As a general rule, try to keep flowcharts small enough to fit on one page (or screen). Anything more substantial will be difficult to reference on an ongoing basis. You can always break down major steps further using separate, secondary flowcharts.

It’s also helpful to maintain consistency when it comes to shapes and colors. You can use any combination that you like, just keep them consistent throughout the entire flowchart. (click image to enlarge)

process flowchart color consistency

How to start using process flowcharts in 6 simple steps

  1. Select a process to flowchart. Start with something that frequently occurs at your practice; something that your team is already very familiar and comfortable with (we might as well make the first one easy, right?).
  2. Determine the level of detail that’s appropriate. Are you trying to communicate the big picture of a large process or show the detailed steps to complete a specific task?
  3. Determine the start and end point of the process. What triggers the process to begin, and what indicates its completion?
  4. Progressing forward from the start point, start adding all of the major steps and decisions necessary to complete the process. Use lines and arrows to indicate the progression of the steps.
  5. Depending on the style of chart you’ve selected and its intended use, fill in additional details and sub-steps between the major steps.
  6. Now, get a second opinion. What are you missing? How can the process be simplified? Get your team involved (see below).

Make it a team effort

[bctt tweet=”In my experience, the best process flowcharts aren’t created in a vacuum. Get your team involved! The more ownership they have, the more invested they’ll be in finding ways to improve the process.”] This is also an excellent opportunity to define what success looks like at your practice. As your team is flowcharting, make sure you’re discussing these type of questions:

  • What are the specific questions we will always ask when someone calls to schedule an appointment?
  • What do we want clients to experience when they first walk in our front door? How will they be greeted?
  • What does a clean, comfortable, and well-stocked exam room look like?
  • At checkout, if we always want to ask clients whether all of their questions have been answered, how should we phrase that question and what system can we put in place to ensure we always remember to ask?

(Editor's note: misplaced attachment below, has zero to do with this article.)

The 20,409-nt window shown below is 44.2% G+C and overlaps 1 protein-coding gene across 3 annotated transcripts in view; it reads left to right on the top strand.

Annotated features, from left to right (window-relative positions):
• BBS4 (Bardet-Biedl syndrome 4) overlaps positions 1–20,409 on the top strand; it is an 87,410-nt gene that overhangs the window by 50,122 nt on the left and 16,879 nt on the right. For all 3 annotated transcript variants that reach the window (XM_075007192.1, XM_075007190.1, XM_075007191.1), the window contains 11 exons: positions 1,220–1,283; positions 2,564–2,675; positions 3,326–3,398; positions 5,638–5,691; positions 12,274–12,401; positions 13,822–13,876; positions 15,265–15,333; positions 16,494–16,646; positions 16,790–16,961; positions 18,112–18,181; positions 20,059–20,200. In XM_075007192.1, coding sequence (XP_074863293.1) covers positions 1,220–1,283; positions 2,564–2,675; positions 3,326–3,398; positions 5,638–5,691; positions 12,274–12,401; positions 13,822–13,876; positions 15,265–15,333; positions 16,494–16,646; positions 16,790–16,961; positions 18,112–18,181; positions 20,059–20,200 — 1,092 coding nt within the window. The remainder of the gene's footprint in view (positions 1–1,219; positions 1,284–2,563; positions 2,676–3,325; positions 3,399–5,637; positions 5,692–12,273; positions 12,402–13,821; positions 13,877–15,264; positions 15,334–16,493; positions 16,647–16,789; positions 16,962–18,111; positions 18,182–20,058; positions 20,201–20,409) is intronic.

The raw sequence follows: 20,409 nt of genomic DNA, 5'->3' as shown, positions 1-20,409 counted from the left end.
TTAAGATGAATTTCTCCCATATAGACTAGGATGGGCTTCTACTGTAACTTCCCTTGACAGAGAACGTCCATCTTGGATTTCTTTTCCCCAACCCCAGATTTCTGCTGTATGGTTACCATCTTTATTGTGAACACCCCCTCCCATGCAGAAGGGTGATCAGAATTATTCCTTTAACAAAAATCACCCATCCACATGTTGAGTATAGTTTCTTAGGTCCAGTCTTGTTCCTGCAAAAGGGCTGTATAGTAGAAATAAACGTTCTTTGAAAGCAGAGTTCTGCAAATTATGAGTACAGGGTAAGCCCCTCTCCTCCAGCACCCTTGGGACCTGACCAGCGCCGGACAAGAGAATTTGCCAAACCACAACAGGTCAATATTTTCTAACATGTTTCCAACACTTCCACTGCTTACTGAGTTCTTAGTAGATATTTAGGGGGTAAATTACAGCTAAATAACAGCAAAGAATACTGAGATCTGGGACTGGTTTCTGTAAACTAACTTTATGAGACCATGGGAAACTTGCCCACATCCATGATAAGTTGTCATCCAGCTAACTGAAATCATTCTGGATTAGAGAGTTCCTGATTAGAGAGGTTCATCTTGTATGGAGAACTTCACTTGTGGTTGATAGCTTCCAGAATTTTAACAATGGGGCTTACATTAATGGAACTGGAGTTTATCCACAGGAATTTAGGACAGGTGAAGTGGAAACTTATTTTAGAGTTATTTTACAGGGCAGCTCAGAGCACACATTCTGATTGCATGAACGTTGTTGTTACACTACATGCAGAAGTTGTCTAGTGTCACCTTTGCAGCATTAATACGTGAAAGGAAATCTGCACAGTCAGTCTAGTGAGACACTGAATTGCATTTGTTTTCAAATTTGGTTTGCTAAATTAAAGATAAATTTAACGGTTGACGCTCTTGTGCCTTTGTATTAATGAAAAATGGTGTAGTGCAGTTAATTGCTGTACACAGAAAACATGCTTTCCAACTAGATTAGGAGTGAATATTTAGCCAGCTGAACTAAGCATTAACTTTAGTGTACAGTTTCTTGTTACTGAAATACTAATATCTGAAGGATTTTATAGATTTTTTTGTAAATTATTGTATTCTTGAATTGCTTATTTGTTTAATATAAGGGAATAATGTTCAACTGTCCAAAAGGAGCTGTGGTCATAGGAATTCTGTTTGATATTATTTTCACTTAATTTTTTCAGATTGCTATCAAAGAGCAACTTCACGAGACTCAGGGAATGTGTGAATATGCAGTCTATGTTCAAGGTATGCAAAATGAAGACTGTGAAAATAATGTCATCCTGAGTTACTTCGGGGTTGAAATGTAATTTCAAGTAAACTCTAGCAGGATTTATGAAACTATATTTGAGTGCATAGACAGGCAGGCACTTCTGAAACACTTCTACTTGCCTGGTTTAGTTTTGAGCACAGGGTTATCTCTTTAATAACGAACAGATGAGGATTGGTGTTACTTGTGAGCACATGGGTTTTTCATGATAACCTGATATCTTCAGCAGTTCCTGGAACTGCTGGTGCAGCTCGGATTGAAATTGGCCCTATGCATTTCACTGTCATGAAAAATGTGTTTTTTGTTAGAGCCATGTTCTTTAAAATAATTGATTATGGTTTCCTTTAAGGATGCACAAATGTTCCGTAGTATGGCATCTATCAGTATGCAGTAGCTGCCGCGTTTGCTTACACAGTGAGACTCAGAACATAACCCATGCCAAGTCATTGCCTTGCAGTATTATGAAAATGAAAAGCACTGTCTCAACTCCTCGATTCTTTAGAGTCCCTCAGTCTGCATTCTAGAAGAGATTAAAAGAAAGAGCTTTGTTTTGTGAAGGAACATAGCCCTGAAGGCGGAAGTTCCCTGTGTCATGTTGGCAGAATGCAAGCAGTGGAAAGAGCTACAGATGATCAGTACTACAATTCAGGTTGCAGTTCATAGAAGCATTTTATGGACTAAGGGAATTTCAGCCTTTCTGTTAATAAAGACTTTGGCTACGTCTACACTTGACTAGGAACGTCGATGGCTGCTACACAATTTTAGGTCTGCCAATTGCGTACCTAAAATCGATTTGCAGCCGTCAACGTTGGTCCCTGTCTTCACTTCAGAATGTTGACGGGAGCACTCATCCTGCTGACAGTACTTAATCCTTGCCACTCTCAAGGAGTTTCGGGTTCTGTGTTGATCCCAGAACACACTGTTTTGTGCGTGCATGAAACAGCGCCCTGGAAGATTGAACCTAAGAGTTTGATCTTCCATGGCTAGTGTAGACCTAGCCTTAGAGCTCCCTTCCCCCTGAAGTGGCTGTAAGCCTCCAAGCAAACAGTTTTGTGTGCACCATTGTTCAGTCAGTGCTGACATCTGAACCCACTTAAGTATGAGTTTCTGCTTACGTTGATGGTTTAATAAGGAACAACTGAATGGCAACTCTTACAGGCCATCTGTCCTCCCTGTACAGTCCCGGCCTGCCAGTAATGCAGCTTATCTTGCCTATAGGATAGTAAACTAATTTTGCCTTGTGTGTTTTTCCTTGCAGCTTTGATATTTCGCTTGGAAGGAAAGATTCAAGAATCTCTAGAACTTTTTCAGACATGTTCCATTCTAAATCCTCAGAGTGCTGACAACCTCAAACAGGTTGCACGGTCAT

• How can we proactively ask clients if we can assist them to their vehicle when they leave?
  • How do we want clients to feel as they head home from our practice?

This process can be especially enlightening when multiple departments are involved. It helps to have multiple perspectives to troubleshoot solutions as points of friction or inefficiencies are identified. Your team, working together, will come up with some clever ways to improve things and work together more efficiently.

Flowcharting toolbox

When developing and fine-tuning flowcharts as a team, I find it very convenient to use sticky notes and an empty wall. The key is to write each step or sub-action on an individual note. This makes it easy to rearrange things as needed. It can also be helpful to use notes in a variety of sizes and colors for further differentiation.

Once you have finished arranging your flowchart, I recommend recreating it in a digital format. There are lots of flowcharting and mapping software available. Two of my favorites are Lucid Chart and Gliffy. Google Slides or Microsoft Powerpoint can also work in a pinch. Having an electronic version of your flowchart will make it easy to keep things updated as you make procedural improvements in the future. Another plus is that you can add URL hyperlinks to your digital charts and connect to other documents and resources.

On a final note, don’t be afraid to let your flowcharts flow!

Flowcharts are flexible. They’re made to be modified. Remember, they’re snapshots of the way things are currently done at your practice. Processes change, improvements and efficiencies are discovered, and your team has brilliant ideas! Your flowcharts must be updated to keep pace. Prioritize these updates, and you’ll have an evolving means to drive continuous improvement at your practice.

Speaking of which, if you want to improve the level of preventive care your practice offers, check out the Compliance Tracker — another great tool you can use to track where you’re at and uncover opportunities for improvement.

Ben Spinks, MBA, CVPM, SPHR is the Hospital Administrator at Tipp City Veterinary Hospital, Co-Founder at Veteos, and a veterinary practice consultant. He can be reached at [email protected] or on LinkedIn.

Ben Spinks

Ben Spinks